4. Shared experiences seem to always have a way of comforting. Knowing you’re not the only one who has or is going through a tough time inherently makes that tough time a bit easier to shoulder. Blogs and social networks definitely make it much easier to find folks in the same boats and connect with them. Regarding the study, I think 157 seems a bit of a small research sample sample size to me. I did like that the comment blog addressed the recent article (at was referred to on this blog) on the study that Facebook was causing depression amongst teenagers because of all the comparing of lives. This article however, did a good job I thought of making the distinction between sampling comparing your life to another’s and sharing strength through a difficult time.

  5. This article made me think of something a new mother mentioned to me recently. There appears to be a need for some type of social network that caters to new parents who are visiting cities (not just New York) where they do not live nor have much experience with. Such parents are in need of detailed information on the best ways to transport a baby carriage (subway, bus, cab, etc.), what are the best attractions to bring an infant/toddler/pre-teen, which are the best restaurants to bring little ones to, etc. I know there are sites that cater to this, but they don’t appear to have been put together very well. Just an idea.

  6. For new moms, blogging is a good way to not only document their parenting life and help them recall the best memory in the future, but also get parenting tips online. Blogs are made to share people’s experience, thoughts and ideas. It is really a helpful for communication among strangers. Personally, I have bookmarked some of others’ blogs for both referral and entertainment. For example, I bookmarked several traveling blogs to collect some tips for my future trips. These ideas from the blogs are straight to the point and I am very happy to follow them. On the other hand, for people who post blogs, I think they would also feel a sense of achievement especially when someone else interact with them on their blogs.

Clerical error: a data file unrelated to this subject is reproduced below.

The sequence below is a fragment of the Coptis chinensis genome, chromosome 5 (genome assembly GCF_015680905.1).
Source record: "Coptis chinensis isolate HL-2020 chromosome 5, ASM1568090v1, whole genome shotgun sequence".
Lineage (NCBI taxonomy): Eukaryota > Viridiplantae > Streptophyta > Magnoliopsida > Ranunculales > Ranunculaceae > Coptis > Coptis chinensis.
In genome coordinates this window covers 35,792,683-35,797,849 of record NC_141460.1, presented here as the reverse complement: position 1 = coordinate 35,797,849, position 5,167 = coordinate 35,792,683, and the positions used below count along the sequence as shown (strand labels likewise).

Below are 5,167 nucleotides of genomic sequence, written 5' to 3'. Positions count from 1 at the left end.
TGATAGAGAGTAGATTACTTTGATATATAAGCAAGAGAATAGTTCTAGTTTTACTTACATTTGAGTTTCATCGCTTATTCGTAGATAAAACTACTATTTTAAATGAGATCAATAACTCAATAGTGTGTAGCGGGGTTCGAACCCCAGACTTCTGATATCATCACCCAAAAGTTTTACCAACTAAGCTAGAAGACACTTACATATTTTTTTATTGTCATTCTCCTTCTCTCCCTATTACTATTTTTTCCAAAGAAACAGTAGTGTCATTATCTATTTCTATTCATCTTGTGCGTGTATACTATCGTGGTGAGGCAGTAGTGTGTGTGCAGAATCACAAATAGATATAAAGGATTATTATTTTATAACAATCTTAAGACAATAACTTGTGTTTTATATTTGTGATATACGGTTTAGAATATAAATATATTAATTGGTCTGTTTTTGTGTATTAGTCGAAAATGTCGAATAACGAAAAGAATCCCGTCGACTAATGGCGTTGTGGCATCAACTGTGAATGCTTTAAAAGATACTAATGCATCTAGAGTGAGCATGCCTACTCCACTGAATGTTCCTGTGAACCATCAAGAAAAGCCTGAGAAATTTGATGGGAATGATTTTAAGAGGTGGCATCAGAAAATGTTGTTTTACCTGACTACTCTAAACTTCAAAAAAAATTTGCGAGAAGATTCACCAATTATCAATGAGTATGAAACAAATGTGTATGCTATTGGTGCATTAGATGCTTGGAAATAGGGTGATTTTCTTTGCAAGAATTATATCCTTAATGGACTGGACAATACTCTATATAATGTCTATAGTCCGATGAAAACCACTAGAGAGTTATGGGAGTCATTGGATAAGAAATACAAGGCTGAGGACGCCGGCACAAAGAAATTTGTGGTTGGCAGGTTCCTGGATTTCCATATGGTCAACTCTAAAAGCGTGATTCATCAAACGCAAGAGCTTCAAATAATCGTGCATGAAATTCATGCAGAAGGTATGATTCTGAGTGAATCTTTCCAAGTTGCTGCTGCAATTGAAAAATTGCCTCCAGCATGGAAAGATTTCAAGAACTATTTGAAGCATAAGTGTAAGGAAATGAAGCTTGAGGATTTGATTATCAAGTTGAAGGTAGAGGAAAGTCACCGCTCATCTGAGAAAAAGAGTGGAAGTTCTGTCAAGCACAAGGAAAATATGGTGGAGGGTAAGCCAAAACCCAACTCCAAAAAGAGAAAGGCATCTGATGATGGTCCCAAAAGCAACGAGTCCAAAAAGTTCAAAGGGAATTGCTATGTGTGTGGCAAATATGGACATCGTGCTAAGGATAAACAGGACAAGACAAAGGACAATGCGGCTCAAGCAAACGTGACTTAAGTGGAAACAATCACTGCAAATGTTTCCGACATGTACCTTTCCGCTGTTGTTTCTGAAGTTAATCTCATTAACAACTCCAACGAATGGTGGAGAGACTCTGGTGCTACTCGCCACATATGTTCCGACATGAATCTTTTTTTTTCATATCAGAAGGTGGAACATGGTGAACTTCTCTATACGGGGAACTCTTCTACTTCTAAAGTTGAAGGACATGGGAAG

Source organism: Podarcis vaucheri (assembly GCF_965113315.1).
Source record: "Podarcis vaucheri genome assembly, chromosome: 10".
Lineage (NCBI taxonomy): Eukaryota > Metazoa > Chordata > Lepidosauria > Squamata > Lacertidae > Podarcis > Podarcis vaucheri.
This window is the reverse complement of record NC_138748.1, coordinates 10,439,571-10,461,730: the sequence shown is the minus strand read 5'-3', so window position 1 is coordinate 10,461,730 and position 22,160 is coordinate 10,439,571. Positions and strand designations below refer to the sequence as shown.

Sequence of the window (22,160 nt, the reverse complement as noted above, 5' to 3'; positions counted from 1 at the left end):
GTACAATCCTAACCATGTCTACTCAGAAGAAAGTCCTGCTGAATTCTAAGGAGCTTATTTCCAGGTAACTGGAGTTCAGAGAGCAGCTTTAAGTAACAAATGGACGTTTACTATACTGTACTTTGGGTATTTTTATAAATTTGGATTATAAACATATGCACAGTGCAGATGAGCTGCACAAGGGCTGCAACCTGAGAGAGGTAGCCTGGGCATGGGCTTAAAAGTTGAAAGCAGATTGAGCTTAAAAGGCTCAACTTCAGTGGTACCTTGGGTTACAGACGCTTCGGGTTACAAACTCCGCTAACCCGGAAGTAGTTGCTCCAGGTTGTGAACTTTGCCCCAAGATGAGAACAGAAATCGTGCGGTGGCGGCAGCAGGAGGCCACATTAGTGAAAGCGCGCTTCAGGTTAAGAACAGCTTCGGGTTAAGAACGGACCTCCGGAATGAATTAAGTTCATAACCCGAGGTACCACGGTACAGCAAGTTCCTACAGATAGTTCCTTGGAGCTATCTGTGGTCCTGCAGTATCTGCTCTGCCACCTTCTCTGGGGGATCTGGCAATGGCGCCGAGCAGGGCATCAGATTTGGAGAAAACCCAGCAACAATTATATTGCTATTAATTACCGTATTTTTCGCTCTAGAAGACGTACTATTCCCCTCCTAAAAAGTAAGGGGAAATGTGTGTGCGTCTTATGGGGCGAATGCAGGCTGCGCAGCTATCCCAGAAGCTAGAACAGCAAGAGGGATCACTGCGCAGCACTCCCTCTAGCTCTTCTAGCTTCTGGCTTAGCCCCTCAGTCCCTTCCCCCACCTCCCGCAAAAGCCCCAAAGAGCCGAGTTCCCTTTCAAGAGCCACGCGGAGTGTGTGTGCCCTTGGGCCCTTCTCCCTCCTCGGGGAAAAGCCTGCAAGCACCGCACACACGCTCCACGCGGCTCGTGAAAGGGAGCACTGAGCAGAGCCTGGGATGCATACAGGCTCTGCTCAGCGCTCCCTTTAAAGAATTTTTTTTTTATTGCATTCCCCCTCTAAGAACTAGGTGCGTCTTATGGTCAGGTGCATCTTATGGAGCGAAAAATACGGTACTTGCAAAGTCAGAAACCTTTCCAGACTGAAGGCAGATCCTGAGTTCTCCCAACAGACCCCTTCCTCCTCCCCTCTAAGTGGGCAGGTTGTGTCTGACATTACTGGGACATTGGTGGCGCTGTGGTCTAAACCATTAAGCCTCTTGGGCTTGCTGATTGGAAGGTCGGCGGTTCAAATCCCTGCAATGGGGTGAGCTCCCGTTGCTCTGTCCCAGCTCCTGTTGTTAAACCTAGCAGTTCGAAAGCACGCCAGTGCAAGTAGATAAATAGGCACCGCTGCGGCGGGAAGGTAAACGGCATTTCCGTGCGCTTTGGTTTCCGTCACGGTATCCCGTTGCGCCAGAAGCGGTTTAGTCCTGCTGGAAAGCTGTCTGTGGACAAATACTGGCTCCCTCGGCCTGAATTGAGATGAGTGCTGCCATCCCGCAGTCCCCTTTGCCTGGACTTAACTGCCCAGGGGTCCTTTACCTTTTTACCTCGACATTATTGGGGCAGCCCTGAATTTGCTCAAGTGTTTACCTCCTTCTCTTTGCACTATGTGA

7. Gone are the days when new mothers would be glued to their desks writing journals or diaries for every memorable day with their babies. In addition to blog, the advent of the social media apps with visual appeal and networking features, such as Google+, Instagram and Pinterest, also can make them happier.

  8. I almost feel obligated to “like” newborn pictures when they show up in my news feed and I always see that they get a lot of response when they are posted so that must help better their mood. Advice from others is also helpful and allows you to know you aren’t the only one dealing with an issue with your child. I also see a great benefit for this in the more unique situations such as adoptive parents or parents with a special needs child.

  9. I want to see a study of how blogging makes friends of new mom’s more frustrated! Facebook becomes a living yearbook of every new born. Agree that there are great avenues for new moms to blog, however this should be done in less open networks that specialize in specific interests.